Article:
In a world where news headlines change dramatically at lightning speed almost hourly, perhaps the Netflix series, 13 Reasons Why, seems like an already irrelevant topic of conversation or discussion. As a therapist who had to watch most of the episodes for a work-related responsibility, the content of the show persists in my subconscious and continues to draw my attention even several months later. Seeing this series as a parent of teenagers, as well as therapist, challenged my perception of the social impact of this show and was distinctly different than what I anticipated.
For those unfamiliar, 13 Reasons Why is a series devoted to the voice of a deceased teenager who leaves tapes of her recorded voice challenging the listener to finally hear her pain, her sadness, and her reasons for ultimately dying by suicide. She places blame and responsibility squarely on the shoulders of her supposed friends and staff at the school, prompting deep introspection and confusion by those highlighted in the recordings.
The national reaction to the show was fast and furious. The series was seen as a “suicide trigger,” condoning the act of taking one’s own life, and romanticizing the act of suicide. Per local reports in Pennsylvania, hospitals saw an increase in suicide attempts, and local school districts are grappling with a slew of young teens who died by suicide. The response from psychologically minded professionals responded to the irresponsibility of Netflix to release this style of programming, and the profession scurried to respond and create increased access to resources, guidelines for parents to talk to their kids about suicide, and general suicide prevention education.
But for the group of therapists who reviewed this series, our reaction was distinctly different. While the emphasis on suicide was an obvious focus, the issues raised–for us–was not what we expected. As we moved through the episodes, some at a faster pace than others, we identified several key takeaways that had little to do with suicide.
First: High school is hard. Really hard. Our students are facing a world with increasing exposure and risk. The prevalence of technology leaves our children exposed and vulnerable to pictures of them in compromising positions being shared at will and at the whim of teens around them. They live in a constant state of awareness that anything they say or do can be captured and shared without their consent. This exhausting state of hyper-arousal is a new reality for our children. And it’s a frightening and endless position to be in.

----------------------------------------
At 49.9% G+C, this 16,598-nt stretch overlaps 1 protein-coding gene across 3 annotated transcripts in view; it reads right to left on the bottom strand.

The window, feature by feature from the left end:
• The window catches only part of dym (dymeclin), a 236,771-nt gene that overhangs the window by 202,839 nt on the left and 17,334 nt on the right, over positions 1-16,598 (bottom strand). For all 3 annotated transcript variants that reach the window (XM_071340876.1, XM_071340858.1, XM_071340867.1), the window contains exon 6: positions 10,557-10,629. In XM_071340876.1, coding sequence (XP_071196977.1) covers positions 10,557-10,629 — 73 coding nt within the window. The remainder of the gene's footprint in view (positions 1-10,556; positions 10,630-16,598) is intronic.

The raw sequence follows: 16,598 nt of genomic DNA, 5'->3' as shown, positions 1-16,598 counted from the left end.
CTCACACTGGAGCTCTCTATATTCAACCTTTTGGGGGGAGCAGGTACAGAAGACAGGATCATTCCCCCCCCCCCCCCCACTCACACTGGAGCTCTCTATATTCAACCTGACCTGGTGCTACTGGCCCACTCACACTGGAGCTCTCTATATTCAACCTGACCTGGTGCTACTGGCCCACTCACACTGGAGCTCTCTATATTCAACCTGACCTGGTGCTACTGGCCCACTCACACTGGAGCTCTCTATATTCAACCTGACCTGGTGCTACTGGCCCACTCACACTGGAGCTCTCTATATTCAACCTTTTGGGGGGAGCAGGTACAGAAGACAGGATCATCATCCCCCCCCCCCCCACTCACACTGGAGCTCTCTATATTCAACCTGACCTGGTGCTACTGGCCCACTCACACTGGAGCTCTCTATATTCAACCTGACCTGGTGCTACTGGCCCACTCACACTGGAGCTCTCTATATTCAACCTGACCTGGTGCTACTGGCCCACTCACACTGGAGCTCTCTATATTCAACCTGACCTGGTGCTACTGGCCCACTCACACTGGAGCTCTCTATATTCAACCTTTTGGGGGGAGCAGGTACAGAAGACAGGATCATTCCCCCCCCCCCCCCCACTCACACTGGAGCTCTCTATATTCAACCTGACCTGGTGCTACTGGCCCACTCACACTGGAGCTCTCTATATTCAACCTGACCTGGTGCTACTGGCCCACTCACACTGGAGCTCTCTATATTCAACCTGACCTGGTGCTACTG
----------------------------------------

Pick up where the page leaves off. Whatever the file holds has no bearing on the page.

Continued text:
Second: Our kids feel very alone. Each of the characters continues to seek meaningful experiences, but each feels alone, and in their own way, isolated from others in their communal experience. Even the highly popular students were struggling with feeling connected to others in their group, hiding meaningful parts of their life experiences from each other. This must be magnified exponentially for teens who struggle socially or have a hard time making friends and navigating the social world of teenagers. Our kids are seeking a space for safety and vulnerability, a place for them to be real and open with another person without fear of retaliation or breach of confidence, which can be challenging to find in the high school environment. If the high school experience fails to provide relationships for a child to be safely vulnerable and connected with a trusted person, where in community are we offering that option to help our kids survive and thrive?
Third: In the series, there was a missed opportunity at every turn for the students to act as “upstanders” and not just “bystanders.” They didn’t find the strength to withstand social pressure of the bullying environment and continued to turn a blind eye to the pain and suffering of their classmate. Too often, the series depicted the characters turning away from scenarios that were abusive or aggressive, and chose not to intercede or stand beside the victim. What failure in education and moral development are we experiencing that dampens the possibility of a rescue from the pain of the bully’s bad behavior?
And finally, there was so much opportunity for connection that was missed throughout the dramatization. Parents who made multiple attempts at connection yet did not find the avenue to open the door for conversation, and a school therapist who didn’t step forward enough toward the child seeking answers.
The tragedy of this series is not just the reverberations of suicide curiosity, and even suicide attempts, but it’s the missed opportunity. Our teenagers are not able to share with us the depth of the struggle that they face daily in their social experiences, so we must create opportunities to listen to their silence. Instead of focusing exclusively on the irresponsibly portrayed suicide, we must look deeper into the accurate portrayal of a teen’s life in this generation, and realize our responsibility and obligation to step up and intervene.
Dvora Entin, LCSW is the Director of JFCS Ma’oz in Philadelphia, a new initiative to engage the Orthodox community on mental health and family life issues. She moderates monthly support calls on Perinatal loss (K’nafayim) and specializes in Maternal Mental Health.